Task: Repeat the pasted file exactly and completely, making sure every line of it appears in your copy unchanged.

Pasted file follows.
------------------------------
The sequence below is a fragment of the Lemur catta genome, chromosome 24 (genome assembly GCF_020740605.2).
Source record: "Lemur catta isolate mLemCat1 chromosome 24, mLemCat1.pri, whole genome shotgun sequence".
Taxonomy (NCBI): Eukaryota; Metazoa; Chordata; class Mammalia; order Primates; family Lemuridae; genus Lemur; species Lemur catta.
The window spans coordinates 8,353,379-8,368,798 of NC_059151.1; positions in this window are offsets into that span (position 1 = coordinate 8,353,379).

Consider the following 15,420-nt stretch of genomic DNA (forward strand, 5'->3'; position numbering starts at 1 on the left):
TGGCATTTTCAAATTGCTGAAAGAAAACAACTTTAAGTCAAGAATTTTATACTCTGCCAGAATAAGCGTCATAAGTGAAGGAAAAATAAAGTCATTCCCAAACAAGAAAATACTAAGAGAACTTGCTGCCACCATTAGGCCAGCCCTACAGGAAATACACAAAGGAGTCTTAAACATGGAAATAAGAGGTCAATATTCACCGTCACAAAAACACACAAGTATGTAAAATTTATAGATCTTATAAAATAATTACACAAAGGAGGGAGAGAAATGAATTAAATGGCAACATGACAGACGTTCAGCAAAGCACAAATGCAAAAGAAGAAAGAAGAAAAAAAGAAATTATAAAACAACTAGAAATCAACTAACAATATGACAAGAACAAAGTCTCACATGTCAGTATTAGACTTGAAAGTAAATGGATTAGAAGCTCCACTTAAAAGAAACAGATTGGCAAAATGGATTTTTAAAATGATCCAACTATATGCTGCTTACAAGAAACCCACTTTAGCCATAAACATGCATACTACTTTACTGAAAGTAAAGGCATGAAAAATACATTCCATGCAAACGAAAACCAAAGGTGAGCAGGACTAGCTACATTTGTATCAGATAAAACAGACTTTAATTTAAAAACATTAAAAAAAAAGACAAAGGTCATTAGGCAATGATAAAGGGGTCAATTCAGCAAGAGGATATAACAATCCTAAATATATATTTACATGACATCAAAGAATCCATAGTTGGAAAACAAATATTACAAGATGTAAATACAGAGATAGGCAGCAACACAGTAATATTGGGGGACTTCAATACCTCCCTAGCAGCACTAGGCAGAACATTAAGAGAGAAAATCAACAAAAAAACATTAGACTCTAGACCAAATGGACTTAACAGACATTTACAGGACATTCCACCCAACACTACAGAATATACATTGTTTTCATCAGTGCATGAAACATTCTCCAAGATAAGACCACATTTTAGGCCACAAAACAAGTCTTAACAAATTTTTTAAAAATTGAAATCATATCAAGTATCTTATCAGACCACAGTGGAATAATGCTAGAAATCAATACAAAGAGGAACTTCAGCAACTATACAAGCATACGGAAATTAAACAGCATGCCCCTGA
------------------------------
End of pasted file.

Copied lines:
The sequence below is a fragment of the Lemur catta genome, chromosome 24 (genome assembly GCF_020740605.2).
Source record: "Lemur catta isolate mLemCat1 chromosome 24, mLemCat1.pri, whole genome shotgun sequence".
Taxonomy (NCBI): Eukaryota; Metazoa; Chordata; class Mammalia; order Primates; family Lemuridae; genus Lemur; species Lemur catta.
The window spans coordinates 8,353,379-8,368,798 of NC_059151.1; positions in this window are offsets into that span (position 1 = coordinate 8,353,379).

Consider the following 15,420-nt stretch of genomic DNA (forward strand, 5'->3'; position numbering starts at 1 on the left):
TGGCATTTTCAAATTGCTGAAAGAAAACAACTTTAAGTCAAGAATTTTATACTCTGCCAGAATAAGCGTCATAAGTGAAGGAAAAATAAAGTCATTCCCAAACAAGAAAATACTAAGAGAACTTGCTGCCACCATTAGGCCAGCCCTACAGGAAATACACAAAGGAGTCTTAAACATGGAAATAAGAGGTCAATATTCACCGTCACAAAAACACACAAGTATGTAAAATTTATAGATCTTATAAAATAATTACACAAAGGAGGGAGAGAAATGAATTAAATGGCAACATGACAGACGTTCAGCAAAGCACAAATGCAAAAGAAGAAAGAAGAAAAAAAGAAATTATAAAACAACTAGAAATCAACTAACAATATGACAAGAACAAAGTCTCACATGTCAGTATTAGACTTGAAAGTAAATGGATTAGAAGCTCCACTTAAAAGAAACAGATTGGCAAAATGGATTTTTAAAATGATCCAACTATATGCTGCTTACAAGAAACCCACTTTAGCCATAAACATGCATACTACTTTACTGAAAGTAAAGGCATGAAAAATACATTCCATGCAAACGAAAACCAAAGGTGAGCAGGACTAGCTACATTTGTATCAGATAAAACAGACTTTAATTTAAAAACATTAAAAAAAAAGACAAAGGTCATTAGGCAATGATAAAGGGGTCAATTCAGCAAGAGGATATAACAATCCTAAATATATATTTACATGACATCAAAGAATCCATAGTTGGAAAACAAATATTACAAGATGTAAATACAGAGATAGGCAGCAACACAGTAATATTGGGGGACTTCAATACCTCCCTAGCAGCACTAGGCAGAACATTAAGAGAGAAAATCAACAAAAAAACATTAGACTCTAGACCAAATGGACTTAACAGACATTTACAGGACATTCCACCCAACACTACAGAATATACATTGTTTTCATCAGTGCATGAAACATTCTCCAAGATAAGACCACATTTTAGGCCACAAAACAAGTCTTAACAAATTTTTTAAAAATTGAAATCATATCAAGTATCTTATCAGACCACAGTGGAATAATGCTAGAAATCAATACAAAGAGGAACTTCAGCAACTATACAAGCATACGGAAATTAAACAGCATGCCCCTGA